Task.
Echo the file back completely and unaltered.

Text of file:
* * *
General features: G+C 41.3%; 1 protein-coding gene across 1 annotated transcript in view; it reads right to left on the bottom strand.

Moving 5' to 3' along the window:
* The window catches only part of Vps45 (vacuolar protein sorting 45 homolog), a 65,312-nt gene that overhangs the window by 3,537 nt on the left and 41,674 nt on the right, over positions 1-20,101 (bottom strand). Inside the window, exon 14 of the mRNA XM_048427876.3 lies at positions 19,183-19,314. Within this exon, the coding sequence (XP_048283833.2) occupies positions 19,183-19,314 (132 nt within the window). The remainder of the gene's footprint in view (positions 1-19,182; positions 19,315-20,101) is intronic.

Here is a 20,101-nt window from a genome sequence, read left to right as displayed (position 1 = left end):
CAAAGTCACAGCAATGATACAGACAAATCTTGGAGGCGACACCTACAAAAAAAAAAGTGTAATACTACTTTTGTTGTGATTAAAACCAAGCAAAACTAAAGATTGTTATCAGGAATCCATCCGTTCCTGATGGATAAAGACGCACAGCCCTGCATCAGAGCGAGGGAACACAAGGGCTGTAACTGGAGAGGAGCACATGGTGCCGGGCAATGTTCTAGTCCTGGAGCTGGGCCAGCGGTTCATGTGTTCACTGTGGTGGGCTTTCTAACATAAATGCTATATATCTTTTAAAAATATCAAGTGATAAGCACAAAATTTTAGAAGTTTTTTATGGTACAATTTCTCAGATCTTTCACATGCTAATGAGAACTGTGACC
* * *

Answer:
General features: G+C 41.3%; 1 protein-coding gene across 1 annotated transcript in view; it reads right to left on the bottom strand.

Moving 5' to 3' along the window:
* The window catches only part of Vps45 (vacuolar protein sorting 45 homolog), a 65,312-nt gene that overhangs the window by 3,537 nt on the left and 41,674 nt on the right, over positions 1-20,101 (bottom strand). Inside the window, exon 14 of the mRNA XM_048427876.3 lies at positions 19,183-19,314. Within this exon, the coding sequence (XP_048283833.2) occupies positions 19,183-19,314 (132 nt within the window). The remainder of the gene's footprint in view (positions 1-19,182; positions 19,315-20,101) is intronic.

Here is a 20,101-nt window from a genome sequence, read left to right as displayed (position 1 = left end):
CAAAGTCACAGCAATGATACAGACAAATCTTGGAGGCGACACCTACAAAAAAAAAAGTGTAATACTACTTTTGTTGTGATTAAAACCAAGCAAAACTAAAGATTGTTATCAGGAATCCATCCGTTCCTGATGGATAAAGACGCACAGCCCTGCATCAGAGCGAGGGAACACAAGGGCTGTAACTGGAGAGGAGCACATGGTGCCGGGCAATGTTCTAGTCCTGGAGCTGGGCCAGCGGTTCATGTGTTCACTGTGGTGGGCTTTCTAACATAAATGCTATATATCTTTTAAAAATATCAAGTGATAAGCACAAAATTTTAGAAGTTTTTTATGGTACAATTTCTCAGATCTTTCACATGCTAATGAGAACTGTGACC